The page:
Advertisement

Nearly 600 walk across stage at Shepherd

May 20, 2007|By TAMELA BAKER

Click here to view and/or purchase photos.




SHEPHERDSTOWN, W.VA.-Nearly 600 Shepherd University students marked the end of one chapter of their lives Saturday, and headed off to the next adventure.

School officials recognized more than 560 candidates for bachelor's degrees and 30 candidates for graduate degrees on Saturday during Shepherd's 134th commencement ceremony at the school's Butcher Center.

Christopher Charles Scott, a graduating senior from Winchester, Va., welcomed guests to the ceremony, and quipped that he wanted "to thank our parents for their support, and most of all their money" for the duration of the class of 2007's college careers.

Advertisement

It was the end of an era at Shepherd as well, as outgoing President David L. Dunlop was recognized for his 11 years at the school. John P. Sherwood, chairman of the Shepherd Board of Governors, noted the school had achieved university status and increased enrollment by 35 percent during Dunlop's tenure.

Suzanne Shipley, vice president for academic affairs and dean of faculty at the College of Notre Dame of Maryland, will become Shepherd's first female president when Dunlop retires this summer. Shipley attended Saturday's commencement.

But Saturday also was a day to step back, take a breath and reflect.

"Today is a a day to look back on the things of your life that have shaped you," said commencement speaker Brian Noland, chancellor of the West Virginia Higher Education Policy Commission. It also was a day to dream, he said - and "a day to exhale."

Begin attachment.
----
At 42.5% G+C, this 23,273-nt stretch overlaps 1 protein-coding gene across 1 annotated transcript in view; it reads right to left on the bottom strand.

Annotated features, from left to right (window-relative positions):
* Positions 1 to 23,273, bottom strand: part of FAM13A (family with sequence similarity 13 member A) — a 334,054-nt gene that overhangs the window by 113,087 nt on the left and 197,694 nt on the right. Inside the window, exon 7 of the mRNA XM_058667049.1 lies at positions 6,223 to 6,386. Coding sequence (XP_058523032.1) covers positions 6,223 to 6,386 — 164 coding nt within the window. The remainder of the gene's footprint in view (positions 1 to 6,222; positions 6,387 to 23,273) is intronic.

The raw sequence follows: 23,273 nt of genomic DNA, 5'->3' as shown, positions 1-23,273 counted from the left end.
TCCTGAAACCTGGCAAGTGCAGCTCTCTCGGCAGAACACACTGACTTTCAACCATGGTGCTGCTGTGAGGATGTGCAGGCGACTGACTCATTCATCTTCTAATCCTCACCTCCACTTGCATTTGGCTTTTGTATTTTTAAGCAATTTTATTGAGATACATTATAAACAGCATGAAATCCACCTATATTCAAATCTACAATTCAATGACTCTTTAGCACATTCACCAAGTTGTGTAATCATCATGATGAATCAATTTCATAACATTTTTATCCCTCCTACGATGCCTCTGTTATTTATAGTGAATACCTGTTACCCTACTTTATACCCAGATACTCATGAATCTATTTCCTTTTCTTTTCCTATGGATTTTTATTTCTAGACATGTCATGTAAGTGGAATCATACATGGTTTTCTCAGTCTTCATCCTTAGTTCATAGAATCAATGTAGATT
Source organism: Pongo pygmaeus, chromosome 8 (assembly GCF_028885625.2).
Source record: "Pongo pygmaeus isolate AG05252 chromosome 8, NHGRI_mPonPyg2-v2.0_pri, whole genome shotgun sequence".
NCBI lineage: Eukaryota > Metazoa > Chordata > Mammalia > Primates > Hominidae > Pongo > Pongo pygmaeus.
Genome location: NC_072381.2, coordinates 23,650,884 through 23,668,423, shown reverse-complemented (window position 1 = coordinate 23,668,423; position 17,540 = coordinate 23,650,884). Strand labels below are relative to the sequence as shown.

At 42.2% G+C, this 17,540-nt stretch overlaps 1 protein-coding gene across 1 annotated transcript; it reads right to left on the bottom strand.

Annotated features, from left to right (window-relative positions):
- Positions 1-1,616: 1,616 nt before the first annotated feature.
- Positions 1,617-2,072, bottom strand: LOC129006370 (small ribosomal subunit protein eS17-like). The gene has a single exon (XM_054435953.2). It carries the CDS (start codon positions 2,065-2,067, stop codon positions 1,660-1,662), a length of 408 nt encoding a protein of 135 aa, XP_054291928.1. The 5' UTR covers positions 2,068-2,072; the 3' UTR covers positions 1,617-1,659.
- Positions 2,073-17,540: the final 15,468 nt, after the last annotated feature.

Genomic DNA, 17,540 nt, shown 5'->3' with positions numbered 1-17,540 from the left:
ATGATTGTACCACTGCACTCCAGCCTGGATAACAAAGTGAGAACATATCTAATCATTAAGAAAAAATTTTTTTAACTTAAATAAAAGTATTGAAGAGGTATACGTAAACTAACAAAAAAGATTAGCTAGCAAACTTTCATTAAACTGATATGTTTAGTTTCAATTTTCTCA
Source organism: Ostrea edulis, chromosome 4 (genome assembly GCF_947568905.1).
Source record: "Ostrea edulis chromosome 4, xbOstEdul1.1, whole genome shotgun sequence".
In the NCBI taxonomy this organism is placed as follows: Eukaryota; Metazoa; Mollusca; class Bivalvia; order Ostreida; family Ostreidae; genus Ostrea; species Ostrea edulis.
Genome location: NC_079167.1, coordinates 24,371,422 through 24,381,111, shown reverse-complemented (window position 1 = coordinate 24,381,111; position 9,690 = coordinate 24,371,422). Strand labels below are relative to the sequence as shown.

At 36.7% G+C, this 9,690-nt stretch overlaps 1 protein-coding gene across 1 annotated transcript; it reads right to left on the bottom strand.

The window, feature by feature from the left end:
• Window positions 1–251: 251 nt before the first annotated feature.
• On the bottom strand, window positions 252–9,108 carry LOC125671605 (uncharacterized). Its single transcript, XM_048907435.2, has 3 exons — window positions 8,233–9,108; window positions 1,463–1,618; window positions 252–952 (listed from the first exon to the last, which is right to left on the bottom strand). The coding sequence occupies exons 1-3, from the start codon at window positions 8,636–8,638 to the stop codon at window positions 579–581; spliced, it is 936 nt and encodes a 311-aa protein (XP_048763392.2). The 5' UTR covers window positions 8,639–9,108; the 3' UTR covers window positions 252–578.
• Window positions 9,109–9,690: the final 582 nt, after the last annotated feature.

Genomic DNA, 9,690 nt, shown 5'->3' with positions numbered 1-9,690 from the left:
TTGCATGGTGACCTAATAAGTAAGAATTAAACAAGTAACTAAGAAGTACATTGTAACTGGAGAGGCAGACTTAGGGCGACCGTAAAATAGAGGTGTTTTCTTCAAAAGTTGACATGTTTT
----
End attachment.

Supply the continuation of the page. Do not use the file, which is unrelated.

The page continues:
"Your dreams are in each of your hands," he said.

While the new graduates had come of age during a time of unrest, tragedy and uncertainty, Noland said, theirs was a "generation active in giving of their time to public service," attempting to improve themselves and their communities.

Noland took the opportunity to stress the importance of education, particularly in West Virginia.

"Educated individuals are the key to a healthy and self-improving society," he said. "There are two kinds of education - education that teaches us how to make a living, and education that teaches us how to live."

Noting a number of public service projects that Shepherd students had spearheaded, Student Government Association President Nicole Marie Wolf Krause said her class "is committed to strengthening ourselves and others ... Our class has a lot to offer the global society."

The Herald-Mail Articles
|
|
|